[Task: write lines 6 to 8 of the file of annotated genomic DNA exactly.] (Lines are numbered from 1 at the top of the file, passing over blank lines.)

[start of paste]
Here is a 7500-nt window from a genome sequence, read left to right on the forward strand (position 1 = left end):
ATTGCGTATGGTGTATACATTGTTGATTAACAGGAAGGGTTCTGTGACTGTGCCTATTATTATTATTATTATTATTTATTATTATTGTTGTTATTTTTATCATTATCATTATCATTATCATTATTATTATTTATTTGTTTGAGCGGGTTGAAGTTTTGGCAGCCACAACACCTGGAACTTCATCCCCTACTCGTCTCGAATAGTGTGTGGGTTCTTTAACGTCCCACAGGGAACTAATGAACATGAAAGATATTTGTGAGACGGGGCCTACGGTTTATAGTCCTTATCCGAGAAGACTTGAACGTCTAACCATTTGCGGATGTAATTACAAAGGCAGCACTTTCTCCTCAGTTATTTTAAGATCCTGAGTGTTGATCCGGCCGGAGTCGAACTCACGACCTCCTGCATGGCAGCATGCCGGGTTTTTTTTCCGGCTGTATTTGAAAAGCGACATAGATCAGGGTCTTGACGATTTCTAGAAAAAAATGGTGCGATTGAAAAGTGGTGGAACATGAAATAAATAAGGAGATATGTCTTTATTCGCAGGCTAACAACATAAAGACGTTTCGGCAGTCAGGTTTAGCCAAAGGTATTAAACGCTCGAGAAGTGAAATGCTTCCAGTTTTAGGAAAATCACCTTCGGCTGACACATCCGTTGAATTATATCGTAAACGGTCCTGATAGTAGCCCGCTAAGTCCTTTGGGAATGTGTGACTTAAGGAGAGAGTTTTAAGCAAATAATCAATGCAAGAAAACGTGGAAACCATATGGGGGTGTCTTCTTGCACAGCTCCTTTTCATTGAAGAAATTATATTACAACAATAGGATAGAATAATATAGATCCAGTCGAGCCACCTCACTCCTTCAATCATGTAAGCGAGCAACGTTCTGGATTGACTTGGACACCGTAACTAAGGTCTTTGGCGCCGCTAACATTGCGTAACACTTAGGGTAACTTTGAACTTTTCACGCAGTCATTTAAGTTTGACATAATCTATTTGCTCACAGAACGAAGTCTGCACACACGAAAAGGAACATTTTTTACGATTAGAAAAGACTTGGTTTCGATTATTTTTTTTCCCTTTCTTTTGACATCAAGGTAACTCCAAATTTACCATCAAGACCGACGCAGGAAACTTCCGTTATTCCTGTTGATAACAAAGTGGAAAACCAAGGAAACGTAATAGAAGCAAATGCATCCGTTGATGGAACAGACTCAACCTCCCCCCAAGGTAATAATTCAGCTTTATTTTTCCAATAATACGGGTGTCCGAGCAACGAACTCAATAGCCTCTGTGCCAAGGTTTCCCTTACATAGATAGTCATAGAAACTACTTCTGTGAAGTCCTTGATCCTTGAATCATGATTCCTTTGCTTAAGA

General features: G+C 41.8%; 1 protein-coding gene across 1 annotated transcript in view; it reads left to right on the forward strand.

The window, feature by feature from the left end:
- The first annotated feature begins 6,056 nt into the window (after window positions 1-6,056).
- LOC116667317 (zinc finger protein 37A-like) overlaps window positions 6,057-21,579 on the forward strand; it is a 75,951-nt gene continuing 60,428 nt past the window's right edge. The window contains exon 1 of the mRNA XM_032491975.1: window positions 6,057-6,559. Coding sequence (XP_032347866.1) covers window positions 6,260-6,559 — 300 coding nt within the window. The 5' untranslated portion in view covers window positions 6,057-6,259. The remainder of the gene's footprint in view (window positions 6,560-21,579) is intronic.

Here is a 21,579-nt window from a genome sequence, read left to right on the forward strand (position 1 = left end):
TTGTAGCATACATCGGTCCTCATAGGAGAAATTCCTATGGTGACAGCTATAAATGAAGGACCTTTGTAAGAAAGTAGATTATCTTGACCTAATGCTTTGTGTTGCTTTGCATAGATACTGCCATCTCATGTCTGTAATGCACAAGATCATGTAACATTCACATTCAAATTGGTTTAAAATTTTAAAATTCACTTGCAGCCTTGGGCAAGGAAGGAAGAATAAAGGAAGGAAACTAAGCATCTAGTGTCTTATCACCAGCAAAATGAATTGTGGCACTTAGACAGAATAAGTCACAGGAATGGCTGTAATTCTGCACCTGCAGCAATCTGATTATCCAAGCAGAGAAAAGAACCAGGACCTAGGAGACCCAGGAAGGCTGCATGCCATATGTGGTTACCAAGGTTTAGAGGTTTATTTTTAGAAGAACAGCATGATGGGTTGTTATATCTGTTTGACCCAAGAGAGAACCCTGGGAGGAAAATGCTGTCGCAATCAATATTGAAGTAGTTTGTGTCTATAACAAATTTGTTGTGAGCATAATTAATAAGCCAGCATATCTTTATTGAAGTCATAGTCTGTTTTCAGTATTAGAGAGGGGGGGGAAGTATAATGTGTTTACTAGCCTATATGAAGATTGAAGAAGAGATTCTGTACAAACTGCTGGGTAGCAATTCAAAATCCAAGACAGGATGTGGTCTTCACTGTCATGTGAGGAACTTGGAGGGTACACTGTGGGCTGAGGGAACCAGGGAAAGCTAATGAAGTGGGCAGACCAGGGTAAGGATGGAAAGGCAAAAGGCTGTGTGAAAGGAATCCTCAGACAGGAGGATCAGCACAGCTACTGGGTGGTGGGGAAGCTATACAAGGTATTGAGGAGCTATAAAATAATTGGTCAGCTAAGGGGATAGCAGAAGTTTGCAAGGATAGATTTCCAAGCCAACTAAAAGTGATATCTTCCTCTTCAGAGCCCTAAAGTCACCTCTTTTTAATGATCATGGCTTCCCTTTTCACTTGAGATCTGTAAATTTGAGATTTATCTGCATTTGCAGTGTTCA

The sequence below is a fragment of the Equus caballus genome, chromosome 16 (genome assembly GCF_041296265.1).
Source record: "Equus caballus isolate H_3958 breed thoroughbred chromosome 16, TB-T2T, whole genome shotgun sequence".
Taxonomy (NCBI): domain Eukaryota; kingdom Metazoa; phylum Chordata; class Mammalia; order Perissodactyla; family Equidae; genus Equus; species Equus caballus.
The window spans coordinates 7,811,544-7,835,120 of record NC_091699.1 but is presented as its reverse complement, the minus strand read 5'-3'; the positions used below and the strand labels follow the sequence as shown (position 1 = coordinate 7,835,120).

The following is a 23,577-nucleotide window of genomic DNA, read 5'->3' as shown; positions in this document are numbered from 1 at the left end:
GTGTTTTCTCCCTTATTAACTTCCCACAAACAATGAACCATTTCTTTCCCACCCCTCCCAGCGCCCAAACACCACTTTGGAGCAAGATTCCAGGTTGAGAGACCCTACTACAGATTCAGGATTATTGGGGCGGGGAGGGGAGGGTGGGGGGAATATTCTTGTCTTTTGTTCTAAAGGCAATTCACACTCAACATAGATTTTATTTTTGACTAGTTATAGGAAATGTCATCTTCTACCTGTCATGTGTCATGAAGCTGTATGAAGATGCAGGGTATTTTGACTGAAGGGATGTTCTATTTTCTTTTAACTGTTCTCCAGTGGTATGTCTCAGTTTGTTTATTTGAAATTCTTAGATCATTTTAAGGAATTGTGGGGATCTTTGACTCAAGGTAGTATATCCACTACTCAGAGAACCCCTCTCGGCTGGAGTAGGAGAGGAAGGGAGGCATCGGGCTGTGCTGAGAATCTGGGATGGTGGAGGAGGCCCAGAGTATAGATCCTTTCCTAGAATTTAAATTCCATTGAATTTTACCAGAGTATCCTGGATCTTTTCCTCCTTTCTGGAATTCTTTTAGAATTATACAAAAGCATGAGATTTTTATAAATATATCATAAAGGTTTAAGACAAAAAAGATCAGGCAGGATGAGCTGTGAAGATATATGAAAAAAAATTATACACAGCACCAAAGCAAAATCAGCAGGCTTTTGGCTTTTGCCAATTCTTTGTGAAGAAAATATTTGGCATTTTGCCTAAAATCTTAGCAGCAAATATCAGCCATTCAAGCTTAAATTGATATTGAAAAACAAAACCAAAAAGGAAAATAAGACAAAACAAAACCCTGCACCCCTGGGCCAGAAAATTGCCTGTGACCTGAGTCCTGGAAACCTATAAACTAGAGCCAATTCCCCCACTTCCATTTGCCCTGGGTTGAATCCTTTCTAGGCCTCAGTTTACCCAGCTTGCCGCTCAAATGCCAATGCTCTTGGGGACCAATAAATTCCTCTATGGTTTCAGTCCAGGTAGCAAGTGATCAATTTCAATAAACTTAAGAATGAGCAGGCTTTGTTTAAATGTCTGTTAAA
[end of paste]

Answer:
- LOC116667317 (zinc finger protein 37A-like) overlaps window positions 6,057-21,579 on the forward strand; it is a 75,951-nt gene continuing 60,428 nt past the window's right edge. The window contains exon 1 of the mRNA XM_032491975.1: window positions 6,057-6,559. Coding sequence (XP_032347866.1) covers window positions 6,260-6,559 — 300 coding nt within the window. The 5' untranslated portion in view covers window positions 6,057-6,259. The remainder of the gene's footprint in view (window positions 6,560-21,579) is intronic.

Here is a 21,579-nt window from a genome sequence, read left to right on the forward strand (position 1 = left end):
TTGTAGCATACATCGGTCCTCATAGGAGAAATTCCTATGGTGACAGCTATAAATGAAGGACCTTTGTAAGAAAGTAGATTATCTTGACCTAATGCTTTGTGTTGCTTTGCATAGATACTGCCATCTCATGTCTGTAATGCACAAGATCATGTAACATTCACATTCAAATTGGTTTAAAATTTTAAAATTCACTTGCAGCCTTGGGCAAGGAAGGAAGAATAAAGGAAGGAAACTAAGCATCTAGTGTCTTATCACCAGCAAAATGAATTGTGGCACTTAGACAGAATAAGTCACAGGAATGGCTGTAATTCTGCACCTGCAGCAATCTGATTATCCAAGCAGAGAAAAGAACCAGGACCTAGGAGACCCAGGAAGGCTGCATGCCATATGTGGTTACCAAGGTTTAGAGGTTTATTTTTAGAAGAACAGCATGATGGGTTGTTATATCTGTTTGACCCAAGAGAGAACCCTGGGAGGAAAATGCTGTCGCAATCAATATTGAAGTAGTTTGTGTCTATAACAAATTTGTTGTGAGCATAATTAATAAGCCAGCATATCTTTATTGAAGTCATAGTCTGTTTTCAGTATTAGAGAGGGGGGGGAAGTATAATGTGTTTACTAGCCTATATGAAGATTGAAGAAGAGATTCTGTACAAACTGCTGGGTAGCAATTCAAAATCCAAGACAGGATGTGGTCTTCACTGTCATGTGAGGAACTTGGAGGGTACACTGTGGGCTGAGGGAACCAGGGAAAGCTAATGAAGTGGGCAGACCAGGGTAAGGATGGAAAGGCAAAAGGCTGTGTGAAAGGAATCCTCAGACAGGAGGATCAGCACAGCTACTGGGTGGTGGGGAAGCTATACAAGGTATTGAGGAGCTATAAAATAATTGGTCAGCTAAGGGGATAGCAGAAGTTTGCAAGGATAGATTTCCAAGCCAACTAAAAGTGATATCTTCCTCTTCAGAGCCCTAAAGTCACCTCTTTTTAATGATCATGGCTTCCCTTTTCACTTGAGATCTGTAAATTTGAGATTTATCTGCATTTGCAGTGTTCA